I saw a girl at a market selling soap you could punch your finger thru. These are the kind of sellers we are up against.
 

Susie

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I really don't believe that one person (whether a "pro" or a "hobby" maker) is going to be the downfall of artisan soaps. :) I have tried restaurants one time, had a bad experience or even just mediocre, and told everyone that the place was either bad or "meh." I don't think it's going to keep everyone away. It will keep me away FROM THAT RESTAURANT. I'll still continue to go to other "handmade food" restaurants elsewhere.

I think people are making too much of a) the belief that a newer soaper cannot and does not make fine soap and b) that if they happen to sell a potentially inferior product, it will negatively affect everyone else's sales.
Yes, I understand what you mean.

However, let me try to explain this this way...if you had a restaurant selling X, and you took loads of time and attention making the best X you could. You know that the customer can go to the buffet down the street to buy some cheaply made X ISH product. But you have taken years to find the best X recipe you can find, you go to market every day to buy the freshest X you can, and source out the best herbs and spices you can. Your X is far more expensive than that X in the other restaurant. And your prices fairly represent all the time and attention you put into every dish of X you sell.

Now, along comes this person who has only ever eaten X at the buffet restaurant, and the chef was having a bad day that day. So, this person thinks X tastes just like that buffet restaurant, and refuses to even try YOUR X, that is 1000 times better than anything that buffet restaurant can even hope to put out.

That is what it is like trying to sell what is essentially a luxury soap in an area that has previously only had someone who did not make good soap.
 

Bamagirl

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I really don't believe that one person (whether a "pro" or a "hobby" maker) is going to be the downfall of artisan soaps. :) I have tried restaurants one time, had a bad experience or even just mediocre, and told everyone that the place was either bad or "meh." I don't think it's going to keep everyone away. It will keep me away FROM THAT RESTAURANT. I'll still continue to go to other "handmade food" restaurants elsewhere.

I think people are making too much of a) the belief that a newer soaper cannot and does not make fine soap and b) that if they happen to sell a potentially inferior product, it will negatively affect everyone else's sales.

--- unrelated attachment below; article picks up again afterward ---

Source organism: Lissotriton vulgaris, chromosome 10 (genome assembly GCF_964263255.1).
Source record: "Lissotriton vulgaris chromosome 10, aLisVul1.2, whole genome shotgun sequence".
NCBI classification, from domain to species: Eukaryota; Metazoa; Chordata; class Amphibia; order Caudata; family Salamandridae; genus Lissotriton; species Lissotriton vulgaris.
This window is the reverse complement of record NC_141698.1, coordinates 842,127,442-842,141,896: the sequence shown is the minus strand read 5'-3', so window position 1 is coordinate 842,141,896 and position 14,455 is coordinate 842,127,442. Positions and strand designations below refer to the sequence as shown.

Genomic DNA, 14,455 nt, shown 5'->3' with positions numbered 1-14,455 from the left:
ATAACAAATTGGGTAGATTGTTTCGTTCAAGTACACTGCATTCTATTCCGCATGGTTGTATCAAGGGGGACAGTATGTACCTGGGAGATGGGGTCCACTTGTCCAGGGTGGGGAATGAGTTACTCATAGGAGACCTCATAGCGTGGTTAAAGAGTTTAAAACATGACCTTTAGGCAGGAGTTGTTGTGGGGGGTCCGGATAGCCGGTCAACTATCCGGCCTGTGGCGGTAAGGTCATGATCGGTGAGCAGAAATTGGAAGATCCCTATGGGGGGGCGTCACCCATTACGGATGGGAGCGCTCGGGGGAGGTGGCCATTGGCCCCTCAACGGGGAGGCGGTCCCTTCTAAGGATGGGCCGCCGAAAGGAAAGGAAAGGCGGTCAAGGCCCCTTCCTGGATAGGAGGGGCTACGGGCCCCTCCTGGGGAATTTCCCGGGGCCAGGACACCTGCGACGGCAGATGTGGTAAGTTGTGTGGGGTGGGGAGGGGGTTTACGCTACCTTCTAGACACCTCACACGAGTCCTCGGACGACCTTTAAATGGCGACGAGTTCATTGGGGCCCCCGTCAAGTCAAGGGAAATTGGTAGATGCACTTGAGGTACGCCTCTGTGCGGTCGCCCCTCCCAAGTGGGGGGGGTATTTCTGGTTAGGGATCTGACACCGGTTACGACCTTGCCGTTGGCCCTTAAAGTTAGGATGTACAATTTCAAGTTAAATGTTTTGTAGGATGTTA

I'm sorry, I have to disagree. Many years ago (probably 10), I went to a craft fair and someone was selling homemade Goats Milk soap. Now I really, really wanted to try homemade soap, so I went to their booth. That soap smelled just like a wet stinking billy goat, so I walked out and determined that handmade soap just wasn't for me. I refused to even try it for probably 8 years just based on that one experience. The only reason I wanted to make some myself was that I promised myself I would stay away from that stinking Goat Milk soap. Now, I know it was just one bad crafter and I have even made a batch of GM soap last week. My point is, one experience was all it took for me to steer clear of anything to do with handmade soap.

Another experience a friend of mine had. She loved my soap. She went to a fair and someone had handmade soap and scrubs, ect... there. She bought some soap and facial cream. She told me that the soap was nowhere near as good as mine and wanted to know what happened to the facial cream. After a week, it developed mold. I told her that I had never dealt with the facial cream or anything other than soap, but from what I have seen on this forum, it looks like she didn't use a preservitive and she probably should have put it in the fridge (especially since we live in the south with really high humidity and it was the middle of summer). I asked if the lady told her that and she said no. To my knowledge, (haven't spoken to her in a while) she has given up on this type of product.

So, I do believe that one bad experience can affect everyone else. And just to clarify, I do not sell, and I don't plan to ever sell. I make soap because I enjoy it, so I do not have a dog in this hunt so to speak.
 

Dahila

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randycoxlemson, you saying that "I sell and people dislike the product, and never buy again. I lose nothing but some time and still get to keep making soap for my family and friends"
It is not like that. Selling the bad soap, is killing the market for others, I have tons of customers that they bought soap from a business and they hate it, I waste a lot of sampling for this reason, and it does not come free to me. It is important to sell when your soap is pretty good. I was testing mine for a year before I sold first bar, to my friend. Think about other people, who do this as their main job.
cmzaha is right, there are a lot of surprise on the road. I had four batches developed dos, 72 bars (I think it was old FO) and I ended up tossing it, after so many good soaps. I would not take it to the market